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Child Care Unionization Debate Intensifies Before Vote

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MINNEAPOLIS (WCCO) – The debate over whether to unionize childcare providers in the state heats up next week. A judge will Monday decide whether to issue an injunction on a lawsuit filed to stop the Dec. 7 vote.

Lisa Thompson, a supporter of unionizing child care, spent Saturday morning making calls to influence the way she approaches her business. She called fellow child care providers to remind them of the upcoming vote to form a union.

“This is providers coming together to work on issues that affect our business and livelihood,” Thompson said.

The effort to form a union is in its sixth year, and it got a big push earlier this month when Gov. Mark Dayton issued an executive order allowing a vote.

“We’re one of the most heavily regulated industries in the state, and we have little say in that process,” Thompson said.

But for every yes vote, there may also be a no vote. However, these no votes will never be counted.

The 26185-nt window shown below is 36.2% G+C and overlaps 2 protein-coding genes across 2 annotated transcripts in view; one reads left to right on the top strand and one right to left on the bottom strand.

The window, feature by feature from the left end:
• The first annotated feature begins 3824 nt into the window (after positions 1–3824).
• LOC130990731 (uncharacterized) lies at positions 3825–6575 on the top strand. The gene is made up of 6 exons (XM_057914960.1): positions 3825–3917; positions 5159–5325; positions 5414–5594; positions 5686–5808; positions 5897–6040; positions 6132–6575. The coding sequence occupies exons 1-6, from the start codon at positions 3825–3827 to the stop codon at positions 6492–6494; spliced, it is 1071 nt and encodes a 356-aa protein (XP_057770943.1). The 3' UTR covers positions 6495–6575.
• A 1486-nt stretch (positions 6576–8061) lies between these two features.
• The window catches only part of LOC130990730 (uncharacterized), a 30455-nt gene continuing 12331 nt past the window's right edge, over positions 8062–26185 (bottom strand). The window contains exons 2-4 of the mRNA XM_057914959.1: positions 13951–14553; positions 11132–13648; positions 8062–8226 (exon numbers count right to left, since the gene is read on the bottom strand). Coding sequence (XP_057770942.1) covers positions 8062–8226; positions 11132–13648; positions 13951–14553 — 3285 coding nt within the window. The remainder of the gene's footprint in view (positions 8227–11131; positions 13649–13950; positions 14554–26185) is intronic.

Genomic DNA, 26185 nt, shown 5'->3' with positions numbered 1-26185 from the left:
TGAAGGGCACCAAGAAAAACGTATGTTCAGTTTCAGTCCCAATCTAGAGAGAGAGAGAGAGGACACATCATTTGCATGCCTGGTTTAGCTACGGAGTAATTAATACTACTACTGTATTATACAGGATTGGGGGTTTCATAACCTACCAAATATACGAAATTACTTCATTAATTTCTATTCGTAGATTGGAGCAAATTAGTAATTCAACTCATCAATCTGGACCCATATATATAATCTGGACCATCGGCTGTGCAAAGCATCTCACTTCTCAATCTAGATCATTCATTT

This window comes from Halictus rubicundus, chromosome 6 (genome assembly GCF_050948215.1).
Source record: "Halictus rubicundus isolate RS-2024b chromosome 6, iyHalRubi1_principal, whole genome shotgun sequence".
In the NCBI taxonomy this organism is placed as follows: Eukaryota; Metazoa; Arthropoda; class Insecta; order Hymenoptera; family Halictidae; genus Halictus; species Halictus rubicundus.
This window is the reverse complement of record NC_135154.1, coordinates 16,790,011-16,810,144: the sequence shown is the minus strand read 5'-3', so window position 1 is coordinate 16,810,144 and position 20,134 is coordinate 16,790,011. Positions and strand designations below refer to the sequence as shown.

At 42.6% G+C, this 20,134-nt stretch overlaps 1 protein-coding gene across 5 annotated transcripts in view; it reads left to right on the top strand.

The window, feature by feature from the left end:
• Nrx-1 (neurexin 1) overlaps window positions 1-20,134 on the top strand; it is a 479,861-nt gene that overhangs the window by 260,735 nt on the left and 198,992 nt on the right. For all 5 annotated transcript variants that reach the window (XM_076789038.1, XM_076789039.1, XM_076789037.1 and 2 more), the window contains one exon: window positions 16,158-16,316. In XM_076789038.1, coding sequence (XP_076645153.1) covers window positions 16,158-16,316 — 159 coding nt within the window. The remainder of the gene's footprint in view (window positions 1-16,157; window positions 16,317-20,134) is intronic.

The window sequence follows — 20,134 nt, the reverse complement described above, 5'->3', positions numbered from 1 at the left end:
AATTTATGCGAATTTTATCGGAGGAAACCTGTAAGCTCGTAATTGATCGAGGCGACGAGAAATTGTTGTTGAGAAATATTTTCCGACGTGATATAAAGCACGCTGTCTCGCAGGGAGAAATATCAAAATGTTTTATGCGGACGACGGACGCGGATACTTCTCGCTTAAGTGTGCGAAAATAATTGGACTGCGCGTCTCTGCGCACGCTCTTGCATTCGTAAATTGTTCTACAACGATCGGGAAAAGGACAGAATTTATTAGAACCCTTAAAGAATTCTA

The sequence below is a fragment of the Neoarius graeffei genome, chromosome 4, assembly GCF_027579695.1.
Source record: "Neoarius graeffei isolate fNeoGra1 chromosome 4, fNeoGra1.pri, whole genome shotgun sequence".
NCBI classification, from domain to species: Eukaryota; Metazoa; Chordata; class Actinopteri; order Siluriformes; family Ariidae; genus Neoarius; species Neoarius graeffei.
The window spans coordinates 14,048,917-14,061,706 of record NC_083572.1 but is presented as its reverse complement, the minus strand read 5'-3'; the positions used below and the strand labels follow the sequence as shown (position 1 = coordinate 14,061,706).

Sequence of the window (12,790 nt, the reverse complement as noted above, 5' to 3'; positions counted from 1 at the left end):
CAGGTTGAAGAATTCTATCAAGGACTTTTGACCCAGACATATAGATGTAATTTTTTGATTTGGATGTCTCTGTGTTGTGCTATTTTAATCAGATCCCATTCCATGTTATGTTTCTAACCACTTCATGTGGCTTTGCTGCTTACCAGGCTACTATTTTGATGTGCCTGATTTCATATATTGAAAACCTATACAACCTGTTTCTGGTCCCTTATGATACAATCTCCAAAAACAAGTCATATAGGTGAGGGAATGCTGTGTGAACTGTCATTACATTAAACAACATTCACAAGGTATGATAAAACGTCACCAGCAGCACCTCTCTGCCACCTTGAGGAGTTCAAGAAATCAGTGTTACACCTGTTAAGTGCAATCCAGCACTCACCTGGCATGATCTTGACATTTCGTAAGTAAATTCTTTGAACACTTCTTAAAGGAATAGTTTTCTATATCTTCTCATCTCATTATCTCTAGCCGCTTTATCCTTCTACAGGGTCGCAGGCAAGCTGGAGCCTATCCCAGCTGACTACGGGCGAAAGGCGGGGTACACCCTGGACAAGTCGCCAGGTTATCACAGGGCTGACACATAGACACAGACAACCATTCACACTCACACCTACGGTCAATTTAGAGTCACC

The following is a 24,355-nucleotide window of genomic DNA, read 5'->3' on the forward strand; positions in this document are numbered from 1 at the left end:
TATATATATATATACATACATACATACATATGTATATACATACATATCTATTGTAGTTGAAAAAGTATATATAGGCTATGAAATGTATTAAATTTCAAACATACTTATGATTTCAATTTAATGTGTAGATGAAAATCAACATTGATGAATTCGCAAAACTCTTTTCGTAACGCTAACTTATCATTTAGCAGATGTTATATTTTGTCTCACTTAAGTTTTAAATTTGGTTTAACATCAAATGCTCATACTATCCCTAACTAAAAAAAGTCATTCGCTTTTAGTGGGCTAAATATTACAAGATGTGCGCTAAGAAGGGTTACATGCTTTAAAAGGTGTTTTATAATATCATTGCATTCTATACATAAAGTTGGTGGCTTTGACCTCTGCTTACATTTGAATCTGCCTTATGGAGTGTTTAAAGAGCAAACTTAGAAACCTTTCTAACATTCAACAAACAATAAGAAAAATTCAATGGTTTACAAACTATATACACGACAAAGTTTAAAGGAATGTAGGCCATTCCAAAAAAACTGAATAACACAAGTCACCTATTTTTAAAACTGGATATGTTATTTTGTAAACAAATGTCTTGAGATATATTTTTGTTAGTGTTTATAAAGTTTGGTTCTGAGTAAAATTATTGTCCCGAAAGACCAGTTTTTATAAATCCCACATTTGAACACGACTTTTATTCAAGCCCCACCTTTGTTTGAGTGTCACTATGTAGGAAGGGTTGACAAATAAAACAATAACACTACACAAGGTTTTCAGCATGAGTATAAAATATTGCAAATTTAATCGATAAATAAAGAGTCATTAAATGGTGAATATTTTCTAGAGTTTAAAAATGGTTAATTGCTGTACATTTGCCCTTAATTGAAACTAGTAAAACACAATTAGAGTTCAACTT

More than a hundred people against unionizing child care showed up at the Capitol Saturday afternoon. Of the more than 11,000 child care providers in Minnesota, less 5,000 will get to vote on this issue. Only child care providers who get state subsidies will be the ones casting a ballot and that’s not sitting well with the more than 6,000 providers who don’t get a say.

“If the union wants us to be a union, why don’t they allow everyone to vote,” said Jean Casper, a child care provider who does not want a vote on unionization.

The possibility of unionizing also has many wondering what type of impact it will have on their business.

“I don’t want to pay fees to a union that I don’t belong to,” said Janet Krutzit, who rallied at the Capitol.

Dayton’s press secretary explained via email why only 4,300 providers were included in the executive order:

“The providers who are registered to get state subsidies have the most direct relationship with the state. That is why they are included in the vote to possibly form a union. The union would meet and confer with state agencies, so it makes the most sense to include the providers who have the most direct relationship with the state.

If a union is formed, and they meet with the commissioners and agree on proposed changes, any changes in law or policy would have to go through the legislative process where everyone would have a chance to make their voices heard.”

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